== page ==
Three Arsenal players -- Abou Diaby in 2006, Eduardo in 2008, and now Ramsey - have been put out of the game for lengthy periods by dreadful tackles. Are we supposed to assume that is an “accident” then? “I don’t believe in coincidences,” says Wenger. He should not. The likelihood of this being a coincidence is zero.
Shawcross’ foul was the logical result of a “get stuck in” approach that far too many people see as the strength, indeed the very essence, of English soccer. Yes, to blame Shawcross alone for this state of affairs would certainly be unfair. Coach Tony Pulis is as responsible as anyone. Listen to this drivel from Pulis: “I know Ryan [Shawcross] and he hasn't got a bad bone in him. ... I know my players better than he [Wenger] knows my players. His opinion with respects to Ryan, I wouldn't pay tuppence for because he doesn't know the lad.”
And why should we pay any more attention to Pulis’ opinions? What coach ever sees anything wrong with his own players (and I certainly include Wenger in that criticism)? Pulis and the rest of the tough-guy machismo merchants, including goal.com’s Saunders, would have us believe that beating up on opposing players is all part of the game. And, because their case is pathetically weak, they need to raise a straw man that they can then knock down. This straw man brings us back to the matter of “accidents.”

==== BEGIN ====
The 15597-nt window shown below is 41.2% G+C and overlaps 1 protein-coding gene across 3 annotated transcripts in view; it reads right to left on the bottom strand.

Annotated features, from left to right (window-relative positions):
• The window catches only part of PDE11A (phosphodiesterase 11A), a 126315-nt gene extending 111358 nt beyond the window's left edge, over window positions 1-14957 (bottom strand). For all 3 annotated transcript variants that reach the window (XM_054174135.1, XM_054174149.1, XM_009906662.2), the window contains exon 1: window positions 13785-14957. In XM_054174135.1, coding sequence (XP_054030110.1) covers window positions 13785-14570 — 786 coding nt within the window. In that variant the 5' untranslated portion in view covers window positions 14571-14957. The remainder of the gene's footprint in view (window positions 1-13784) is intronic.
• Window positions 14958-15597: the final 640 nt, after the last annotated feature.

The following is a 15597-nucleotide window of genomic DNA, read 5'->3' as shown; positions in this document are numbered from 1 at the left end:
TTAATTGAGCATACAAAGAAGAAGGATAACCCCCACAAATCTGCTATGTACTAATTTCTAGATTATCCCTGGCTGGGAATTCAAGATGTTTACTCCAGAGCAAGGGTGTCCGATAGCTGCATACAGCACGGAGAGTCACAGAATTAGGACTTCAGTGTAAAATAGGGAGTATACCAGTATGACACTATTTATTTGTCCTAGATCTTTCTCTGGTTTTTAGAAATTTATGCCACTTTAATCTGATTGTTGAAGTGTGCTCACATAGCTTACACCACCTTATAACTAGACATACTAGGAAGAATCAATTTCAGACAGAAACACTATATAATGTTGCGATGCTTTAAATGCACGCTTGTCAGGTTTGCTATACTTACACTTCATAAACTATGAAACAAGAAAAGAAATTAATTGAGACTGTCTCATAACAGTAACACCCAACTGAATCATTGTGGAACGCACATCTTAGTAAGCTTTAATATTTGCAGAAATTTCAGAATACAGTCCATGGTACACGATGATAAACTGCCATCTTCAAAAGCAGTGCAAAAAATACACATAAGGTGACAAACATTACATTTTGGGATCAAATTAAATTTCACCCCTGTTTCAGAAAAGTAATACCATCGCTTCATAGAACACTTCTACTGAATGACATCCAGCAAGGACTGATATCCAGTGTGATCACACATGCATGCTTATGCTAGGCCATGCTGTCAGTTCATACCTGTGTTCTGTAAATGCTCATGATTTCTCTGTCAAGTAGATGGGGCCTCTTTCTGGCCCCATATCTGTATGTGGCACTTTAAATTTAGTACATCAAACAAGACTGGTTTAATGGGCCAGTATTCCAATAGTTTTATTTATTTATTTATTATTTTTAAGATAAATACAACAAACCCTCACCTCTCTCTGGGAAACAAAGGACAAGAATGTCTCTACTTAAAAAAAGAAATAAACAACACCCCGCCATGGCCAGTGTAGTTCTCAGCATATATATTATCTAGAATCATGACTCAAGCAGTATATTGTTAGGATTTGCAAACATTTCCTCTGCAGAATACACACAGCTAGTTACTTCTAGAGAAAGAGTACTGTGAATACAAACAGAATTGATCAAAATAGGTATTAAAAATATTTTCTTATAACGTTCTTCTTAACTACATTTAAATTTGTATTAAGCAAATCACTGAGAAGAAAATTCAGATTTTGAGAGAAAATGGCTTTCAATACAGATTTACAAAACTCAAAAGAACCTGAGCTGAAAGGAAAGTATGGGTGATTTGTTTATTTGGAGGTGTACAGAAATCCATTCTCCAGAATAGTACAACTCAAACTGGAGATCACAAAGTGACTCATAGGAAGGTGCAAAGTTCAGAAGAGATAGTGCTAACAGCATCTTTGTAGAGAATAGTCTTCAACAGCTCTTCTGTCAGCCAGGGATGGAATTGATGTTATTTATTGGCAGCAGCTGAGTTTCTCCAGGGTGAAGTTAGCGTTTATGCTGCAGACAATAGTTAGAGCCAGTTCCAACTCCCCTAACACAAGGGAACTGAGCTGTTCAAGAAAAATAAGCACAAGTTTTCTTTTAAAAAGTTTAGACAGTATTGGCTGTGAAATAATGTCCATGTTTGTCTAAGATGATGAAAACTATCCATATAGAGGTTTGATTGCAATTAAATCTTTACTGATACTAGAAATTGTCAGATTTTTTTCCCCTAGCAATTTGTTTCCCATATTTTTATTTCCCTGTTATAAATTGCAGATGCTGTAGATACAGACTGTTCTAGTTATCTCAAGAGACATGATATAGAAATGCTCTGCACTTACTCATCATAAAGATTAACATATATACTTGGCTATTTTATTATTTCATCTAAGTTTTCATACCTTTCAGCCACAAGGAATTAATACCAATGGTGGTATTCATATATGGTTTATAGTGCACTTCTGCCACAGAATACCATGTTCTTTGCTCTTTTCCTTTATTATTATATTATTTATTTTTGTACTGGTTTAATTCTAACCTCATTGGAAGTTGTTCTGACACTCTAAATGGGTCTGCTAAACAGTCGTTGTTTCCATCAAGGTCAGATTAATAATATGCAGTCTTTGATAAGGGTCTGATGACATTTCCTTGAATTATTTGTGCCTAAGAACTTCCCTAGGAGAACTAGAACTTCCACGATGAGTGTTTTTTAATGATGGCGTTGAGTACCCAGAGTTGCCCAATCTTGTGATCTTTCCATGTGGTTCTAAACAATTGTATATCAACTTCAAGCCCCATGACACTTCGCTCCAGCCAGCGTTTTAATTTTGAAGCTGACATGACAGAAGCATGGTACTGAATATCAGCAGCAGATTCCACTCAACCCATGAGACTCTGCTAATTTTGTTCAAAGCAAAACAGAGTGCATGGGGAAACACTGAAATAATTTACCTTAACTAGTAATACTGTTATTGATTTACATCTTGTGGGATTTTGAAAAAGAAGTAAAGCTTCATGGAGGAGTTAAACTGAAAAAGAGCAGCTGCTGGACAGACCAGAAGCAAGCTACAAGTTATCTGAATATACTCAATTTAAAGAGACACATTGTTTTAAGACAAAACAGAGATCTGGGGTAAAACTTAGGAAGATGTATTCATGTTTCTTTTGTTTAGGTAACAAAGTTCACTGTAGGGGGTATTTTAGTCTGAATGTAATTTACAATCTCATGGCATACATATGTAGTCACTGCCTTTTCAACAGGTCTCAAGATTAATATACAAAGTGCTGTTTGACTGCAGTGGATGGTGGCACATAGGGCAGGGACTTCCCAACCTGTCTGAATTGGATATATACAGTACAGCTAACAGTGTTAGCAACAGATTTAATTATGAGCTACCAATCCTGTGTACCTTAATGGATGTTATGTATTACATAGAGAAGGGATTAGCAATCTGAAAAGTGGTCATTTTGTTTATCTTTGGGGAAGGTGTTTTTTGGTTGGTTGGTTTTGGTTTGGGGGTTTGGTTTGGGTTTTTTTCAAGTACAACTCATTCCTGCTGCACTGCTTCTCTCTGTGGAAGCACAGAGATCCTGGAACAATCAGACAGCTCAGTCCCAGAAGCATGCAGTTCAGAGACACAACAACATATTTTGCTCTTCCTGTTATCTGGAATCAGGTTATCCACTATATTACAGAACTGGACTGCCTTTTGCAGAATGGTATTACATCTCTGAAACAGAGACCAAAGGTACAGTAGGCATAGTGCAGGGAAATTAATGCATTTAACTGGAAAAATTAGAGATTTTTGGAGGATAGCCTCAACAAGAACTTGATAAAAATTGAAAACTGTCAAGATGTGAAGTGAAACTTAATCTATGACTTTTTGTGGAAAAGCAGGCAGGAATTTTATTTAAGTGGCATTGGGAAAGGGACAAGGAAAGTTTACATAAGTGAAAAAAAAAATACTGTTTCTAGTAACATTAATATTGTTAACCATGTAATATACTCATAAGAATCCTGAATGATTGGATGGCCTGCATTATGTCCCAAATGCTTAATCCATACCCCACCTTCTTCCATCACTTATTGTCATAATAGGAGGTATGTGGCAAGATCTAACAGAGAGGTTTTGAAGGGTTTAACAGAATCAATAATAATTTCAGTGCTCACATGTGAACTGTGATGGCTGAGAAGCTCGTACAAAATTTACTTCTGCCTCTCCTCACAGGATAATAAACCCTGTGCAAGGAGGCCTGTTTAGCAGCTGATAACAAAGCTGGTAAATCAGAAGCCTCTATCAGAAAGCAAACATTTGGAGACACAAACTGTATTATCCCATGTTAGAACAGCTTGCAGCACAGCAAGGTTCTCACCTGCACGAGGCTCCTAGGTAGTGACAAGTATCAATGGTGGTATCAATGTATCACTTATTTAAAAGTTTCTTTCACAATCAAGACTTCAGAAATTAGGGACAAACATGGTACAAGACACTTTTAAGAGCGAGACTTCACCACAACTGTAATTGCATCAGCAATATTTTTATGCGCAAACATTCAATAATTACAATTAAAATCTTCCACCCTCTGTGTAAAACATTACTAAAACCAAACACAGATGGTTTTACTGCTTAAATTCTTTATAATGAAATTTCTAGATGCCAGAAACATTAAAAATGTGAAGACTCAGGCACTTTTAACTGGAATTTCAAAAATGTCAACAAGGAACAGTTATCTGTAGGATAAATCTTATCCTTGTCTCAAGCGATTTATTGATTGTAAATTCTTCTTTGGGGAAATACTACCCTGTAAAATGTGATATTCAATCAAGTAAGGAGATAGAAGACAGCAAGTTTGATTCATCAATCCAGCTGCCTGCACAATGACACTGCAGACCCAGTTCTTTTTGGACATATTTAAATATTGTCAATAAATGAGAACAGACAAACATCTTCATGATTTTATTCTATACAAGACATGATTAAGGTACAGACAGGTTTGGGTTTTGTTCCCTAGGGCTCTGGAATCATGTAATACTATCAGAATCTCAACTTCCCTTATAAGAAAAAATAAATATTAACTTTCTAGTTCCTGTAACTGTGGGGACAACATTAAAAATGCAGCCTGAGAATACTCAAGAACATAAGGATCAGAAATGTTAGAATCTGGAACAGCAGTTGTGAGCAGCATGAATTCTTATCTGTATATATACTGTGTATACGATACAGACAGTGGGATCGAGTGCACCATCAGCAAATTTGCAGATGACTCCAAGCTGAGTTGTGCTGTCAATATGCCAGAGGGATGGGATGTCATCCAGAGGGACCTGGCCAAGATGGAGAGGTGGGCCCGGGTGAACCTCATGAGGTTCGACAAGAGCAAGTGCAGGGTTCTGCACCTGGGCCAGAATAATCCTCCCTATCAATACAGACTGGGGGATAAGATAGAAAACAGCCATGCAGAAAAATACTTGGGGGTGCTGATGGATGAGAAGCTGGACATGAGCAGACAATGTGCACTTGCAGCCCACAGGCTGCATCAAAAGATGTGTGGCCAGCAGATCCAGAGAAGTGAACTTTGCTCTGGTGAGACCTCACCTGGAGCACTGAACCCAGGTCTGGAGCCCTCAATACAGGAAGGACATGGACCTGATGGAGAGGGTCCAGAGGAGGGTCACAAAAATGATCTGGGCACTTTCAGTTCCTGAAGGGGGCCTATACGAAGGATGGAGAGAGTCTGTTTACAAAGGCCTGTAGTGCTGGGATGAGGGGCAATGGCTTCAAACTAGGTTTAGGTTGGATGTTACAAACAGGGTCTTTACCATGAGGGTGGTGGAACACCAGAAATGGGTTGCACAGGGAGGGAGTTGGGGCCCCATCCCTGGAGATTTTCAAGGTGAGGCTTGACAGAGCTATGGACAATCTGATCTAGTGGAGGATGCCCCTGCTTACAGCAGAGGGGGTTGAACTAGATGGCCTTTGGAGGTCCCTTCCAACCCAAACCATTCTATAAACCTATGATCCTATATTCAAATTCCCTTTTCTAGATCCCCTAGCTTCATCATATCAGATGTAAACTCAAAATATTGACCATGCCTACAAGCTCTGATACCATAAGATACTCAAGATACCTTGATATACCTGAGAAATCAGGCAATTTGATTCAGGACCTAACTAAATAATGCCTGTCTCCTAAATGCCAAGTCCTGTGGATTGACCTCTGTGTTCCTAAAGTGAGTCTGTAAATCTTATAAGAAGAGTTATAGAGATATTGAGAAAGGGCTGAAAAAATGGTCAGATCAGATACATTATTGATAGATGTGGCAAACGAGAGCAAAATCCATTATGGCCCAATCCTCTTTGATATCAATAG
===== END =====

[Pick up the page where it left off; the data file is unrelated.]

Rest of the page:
We are told that these awful tackles are OK because the players intended no harm. Shawcross, says Pulis, “has no malice in him, there’s no way in a million years he’d set out to do that to any player.” And two years ago, after Martin Taylor’s crunching tackle on Eduardo, Birmingham coach Alex McLeish protested “It's certainly not in Martin Taylor's make-up at all to commit a malicious tackle.”
But who is alleging either intent or maliciousness? Not me. The accusation against Taylor and Shawcross and coaches like Pulis is that they practice and encourage reckless play. When this inevitably gets out of hand they methodically belittle the damage that has been done -- even while its victims suffer the pain and the agony of wondering if they’ll ever play again. Of course Taylor was “distraught,” of course Shawcross left the field in tears, of course Pulis is “devastated” -- but the focus of attention should not be on the pathetic souls who have done everything to ensure that these tragic situations will arise.
The focus should be on Aaron Ramsey, the victim. But we are not even allowed to appreciate the full horror of Ramsey’s injury. Once again, as it did with Eduardo’s injury, Sky Television suppressed any replays -- because they would be “too distressing” for viewers. Call it a cover up, call it censorship, it means that we are -- for whatever reason, and you may care to ponder that -- being “protected” from the ugliness of what is going on.
For the moment, the leading figure in that ugliness is Ryan Shawcross. A player, it must be pointed out, who has a record. In October 2007 his tackle sent Sheffield Wednesday’s Francis Jeffers off the field on a stretcher with severe ankle ligament damage; in 2008 came the tackle on Adebayor, and now Shawcross has reached some sort of climax by breaking Ramsey’s leg.
But it is unfair to call Shawcross a thug, says goal.com. Very well, maybe so -- but he is certainly “accident” prone.
An almost obscene reminder of just how deeply ingrained this myth about “full-blooded tackling” is in the English game arrived within a few hours of Ramsey ending up in a hospital bad. It was announced that Shawcross had been picked to play for England. The selection, obviously, was made by coach Fabio Capello -- an Italian who, one would have thought, might be capable of seeing through this tawdry myth. Apparently not.